Robert O. Keohane's After Hegemony is both a classic of international relations scholarship and an example of how creative thinking can help shed new light on the world.
Since the end of World War II, the global political landscape had been dominated by two superpowers, the USA and the USSR, and the tense stand-off of the Cold War. But, as the Cold War began to thaw, it became clear that a new global model might emerge. The commonly held belief amongst those studying international relations was that it was impossible for nations to work together without the influence of a hegemon (a dominant international power) to act as both referee and ultimate decision-maker. This paradigm - neorealism - worked on the basis that every nation will do all it can to maximize its power, with such processes only checked by a balance of competing powers.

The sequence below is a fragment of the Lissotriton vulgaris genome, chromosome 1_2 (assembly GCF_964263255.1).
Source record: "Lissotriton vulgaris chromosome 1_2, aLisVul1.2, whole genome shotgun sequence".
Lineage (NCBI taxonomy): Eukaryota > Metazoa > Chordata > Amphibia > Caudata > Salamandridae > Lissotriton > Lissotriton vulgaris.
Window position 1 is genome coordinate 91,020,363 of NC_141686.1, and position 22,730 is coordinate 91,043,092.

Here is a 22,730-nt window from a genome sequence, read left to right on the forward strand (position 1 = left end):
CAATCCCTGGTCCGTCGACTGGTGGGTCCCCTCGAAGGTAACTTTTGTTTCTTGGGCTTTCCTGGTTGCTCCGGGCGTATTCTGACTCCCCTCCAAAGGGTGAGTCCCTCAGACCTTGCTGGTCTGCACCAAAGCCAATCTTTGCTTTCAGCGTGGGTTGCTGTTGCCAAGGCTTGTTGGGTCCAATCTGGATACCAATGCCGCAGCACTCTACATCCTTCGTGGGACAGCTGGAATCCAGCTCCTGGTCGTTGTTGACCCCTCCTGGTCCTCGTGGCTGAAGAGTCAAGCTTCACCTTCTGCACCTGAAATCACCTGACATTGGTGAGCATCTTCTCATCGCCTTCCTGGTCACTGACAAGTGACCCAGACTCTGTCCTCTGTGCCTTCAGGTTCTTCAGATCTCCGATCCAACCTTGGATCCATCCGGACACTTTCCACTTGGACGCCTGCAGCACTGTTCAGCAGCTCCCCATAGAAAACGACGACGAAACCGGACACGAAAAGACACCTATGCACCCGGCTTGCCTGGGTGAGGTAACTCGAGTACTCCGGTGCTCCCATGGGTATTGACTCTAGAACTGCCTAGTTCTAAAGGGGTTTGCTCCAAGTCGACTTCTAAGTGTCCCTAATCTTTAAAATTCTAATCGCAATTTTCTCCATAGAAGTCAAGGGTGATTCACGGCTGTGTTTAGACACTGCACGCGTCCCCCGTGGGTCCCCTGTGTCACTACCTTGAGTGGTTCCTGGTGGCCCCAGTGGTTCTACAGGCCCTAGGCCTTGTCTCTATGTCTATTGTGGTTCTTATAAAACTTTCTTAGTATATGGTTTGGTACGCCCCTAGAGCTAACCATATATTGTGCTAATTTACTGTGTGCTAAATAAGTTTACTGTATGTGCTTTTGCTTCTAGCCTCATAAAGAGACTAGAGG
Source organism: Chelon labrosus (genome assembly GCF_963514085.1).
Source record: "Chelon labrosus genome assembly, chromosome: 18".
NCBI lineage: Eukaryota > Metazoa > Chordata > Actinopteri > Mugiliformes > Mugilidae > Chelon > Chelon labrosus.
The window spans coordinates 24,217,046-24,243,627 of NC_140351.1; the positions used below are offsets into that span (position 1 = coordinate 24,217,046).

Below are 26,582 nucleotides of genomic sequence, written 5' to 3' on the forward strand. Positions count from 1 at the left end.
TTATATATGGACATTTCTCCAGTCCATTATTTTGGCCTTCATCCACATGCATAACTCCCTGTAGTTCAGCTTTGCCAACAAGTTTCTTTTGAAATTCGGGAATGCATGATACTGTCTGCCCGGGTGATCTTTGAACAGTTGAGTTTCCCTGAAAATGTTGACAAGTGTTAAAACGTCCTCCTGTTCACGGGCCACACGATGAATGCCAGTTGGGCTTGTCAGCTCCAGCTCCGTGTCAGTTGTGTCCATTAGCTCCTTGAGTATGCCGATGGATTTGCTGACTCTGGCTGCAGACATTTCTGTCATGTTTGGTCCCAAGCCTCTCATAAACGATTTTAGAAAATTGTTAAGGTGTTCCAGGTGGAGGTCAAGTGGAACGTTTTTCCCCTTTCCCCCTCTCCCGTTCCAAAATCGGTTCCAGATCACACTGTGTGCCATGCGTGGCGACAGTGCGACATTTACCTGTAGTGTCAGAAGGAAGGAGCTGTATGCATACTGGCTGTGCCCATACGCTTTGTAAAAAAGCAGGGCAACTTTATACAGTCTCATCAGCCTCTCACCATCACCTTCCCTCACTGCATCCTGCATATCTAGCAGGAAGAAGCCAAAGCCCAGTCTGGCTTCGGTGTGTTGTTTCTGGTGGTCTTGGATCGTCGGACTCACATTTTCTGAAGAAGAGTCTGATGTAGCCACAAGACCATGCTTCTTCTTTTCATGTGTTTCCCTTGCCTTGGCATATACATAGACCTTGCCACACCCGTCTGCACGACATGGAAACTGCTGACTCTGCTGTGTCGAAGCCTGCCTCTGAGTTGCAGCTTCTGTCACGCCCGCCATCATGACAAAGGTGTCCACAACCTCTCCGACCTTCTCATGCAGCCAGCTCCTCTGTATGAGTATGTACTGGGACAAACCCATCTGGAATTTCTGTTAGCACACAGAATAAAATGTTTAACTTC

Keohane, however, examined the evidence afresh and came up with novel explanations for what was likely to come next. He went outside the dominant paradigm, and argued for what came to be known as the neoliberal conception of international politics.
States, Keohane said, can and will cooperate without the influence of a hegemonic power, so long as doing so brings them absolute gains in the shape of economic and cultural benefits. In Keohane's highly-creative view, the pursuit of national self-interest leads naturally to international cooperation - and to the formation of global regimes (such as the United Nations) that can reinforce and foster it.